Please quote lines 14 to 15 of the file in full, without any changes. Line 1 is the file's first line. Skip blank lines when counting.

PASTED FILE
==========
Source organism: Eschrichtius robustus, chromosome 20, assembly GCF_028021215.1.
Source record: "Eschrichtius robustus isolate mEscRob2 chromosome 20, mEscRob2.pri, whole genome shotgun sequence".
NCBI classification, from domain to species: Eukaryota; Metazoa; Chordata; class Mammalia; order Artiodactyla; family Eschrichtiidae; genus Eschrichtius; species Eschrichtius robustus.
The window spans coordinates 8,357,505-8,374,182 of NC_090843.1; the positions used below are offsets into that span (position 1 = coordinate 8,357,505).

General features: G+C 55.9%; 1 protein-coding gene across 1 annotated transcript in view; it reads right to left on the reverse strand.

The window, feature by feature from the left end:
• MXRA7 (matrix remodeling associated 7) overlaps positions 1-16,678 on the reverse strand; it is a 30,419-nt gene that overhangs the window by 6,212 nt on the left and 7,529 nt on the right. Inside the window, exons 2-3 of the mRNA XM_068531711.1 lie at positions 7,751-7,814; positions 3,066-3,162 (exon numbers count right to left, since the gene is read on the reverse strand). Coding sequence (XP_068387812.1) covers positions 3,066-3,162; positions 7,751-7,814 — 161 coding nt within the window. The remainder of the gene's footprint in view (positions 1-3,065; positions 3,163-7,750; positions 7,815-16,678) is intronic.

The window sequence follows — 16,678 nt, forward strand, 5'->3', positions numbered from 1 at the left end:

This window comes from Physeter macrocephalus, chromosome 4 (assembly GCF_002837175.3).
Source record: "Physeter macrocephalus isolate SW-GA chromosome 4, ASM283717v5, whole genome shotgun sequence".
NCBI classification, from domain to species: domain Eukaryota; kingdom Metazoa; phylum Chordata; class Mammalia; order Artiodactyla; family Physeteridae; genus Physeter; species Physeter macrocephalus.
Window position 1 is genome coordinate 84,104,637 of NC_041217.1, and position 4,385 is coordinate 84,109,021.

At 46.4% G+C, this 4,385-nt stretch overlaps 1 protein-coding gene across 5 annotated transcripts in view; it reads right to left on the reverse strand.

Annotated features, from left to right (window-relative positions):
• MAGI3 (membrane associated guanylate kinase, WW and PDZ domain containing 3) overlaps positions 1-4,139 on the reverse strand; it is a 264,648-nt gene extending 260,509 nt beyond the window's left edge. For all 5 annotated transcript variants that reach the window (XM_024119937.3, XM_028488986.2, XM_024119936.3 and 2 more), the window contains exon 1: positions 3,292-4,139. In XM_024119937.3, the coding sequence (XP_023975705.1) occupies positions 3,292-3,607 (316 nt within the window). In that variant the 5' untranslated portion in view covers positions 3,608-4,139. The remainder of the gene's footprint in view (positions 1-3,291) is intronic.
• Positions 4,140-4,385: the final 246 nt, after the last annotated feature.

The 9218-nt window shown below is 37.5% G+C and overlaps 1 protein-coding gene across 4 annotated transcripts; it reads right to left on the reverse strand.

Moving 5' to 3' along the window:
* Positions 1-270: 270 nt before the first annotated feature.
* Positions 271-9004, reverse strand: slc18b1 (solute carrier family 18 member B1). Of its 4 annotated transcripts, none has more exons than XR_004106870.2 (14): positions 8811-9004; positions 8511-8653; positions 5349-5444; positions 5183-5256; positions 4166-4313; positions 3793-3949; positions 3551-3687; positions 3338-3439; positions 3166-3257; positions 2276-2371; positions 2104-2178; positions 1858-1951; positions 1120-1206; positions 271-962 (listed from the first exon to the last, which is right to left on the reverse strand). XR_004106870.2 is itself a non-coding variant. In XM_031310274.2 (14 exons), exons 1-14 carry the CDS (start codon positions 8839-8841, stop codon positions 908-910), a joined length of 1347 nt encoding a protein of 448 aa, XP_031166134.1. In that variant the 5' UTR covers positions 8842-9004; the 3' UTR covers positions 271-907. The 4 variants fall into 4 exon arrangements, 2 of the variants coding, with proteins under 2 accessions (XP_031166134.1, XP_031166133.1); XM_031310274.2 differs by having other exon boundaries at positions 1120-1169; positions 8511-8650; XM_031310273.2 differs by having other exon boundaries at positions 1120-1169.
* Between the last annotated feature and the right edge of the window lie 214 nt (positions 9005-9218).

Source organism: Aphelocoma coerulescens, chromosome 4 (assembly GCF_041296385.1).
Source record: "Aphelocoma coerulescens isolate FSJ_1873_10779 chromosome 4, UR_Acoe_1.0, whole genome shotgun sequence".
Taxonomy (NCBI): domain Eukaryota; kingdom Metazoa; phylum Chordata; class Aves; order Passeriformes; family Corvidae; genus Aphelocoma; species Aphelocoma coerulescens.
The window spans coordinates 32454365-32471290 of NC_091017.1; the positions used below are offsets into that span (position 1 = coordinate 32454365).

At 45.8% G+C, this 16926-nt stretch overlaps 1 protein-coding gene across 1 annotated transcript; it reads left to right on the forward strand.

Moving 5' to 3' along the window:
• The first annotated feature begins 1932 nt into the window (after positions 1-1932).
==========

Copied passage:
Annotated features, from left to right (window-relative positions):
• MAGI3 (membrane associated guanylate kinase, WW and PDZ domain containing 3) overlaps positions 1-4,139 on the reverse strand; it is a 264,648-nt gene extending 260,509 nt beyond the window's left edge. For all 5 annotated transcript variants that reach the window (XM_024119937.3, XM_028488986.2, XM_024119936.3 and 2 more), the window contains exon 1: positions 3,292-4,139. In XM_024119937.3, the coding sequence (XP_023975705.1) occupies positions 3,292-3,607 (316 nt within the window). In that variant the 5' untranslated portion in view covers positions 3,608-4,139. The remainder of the gene's footprint in view (positions 1-3,291) is intronic.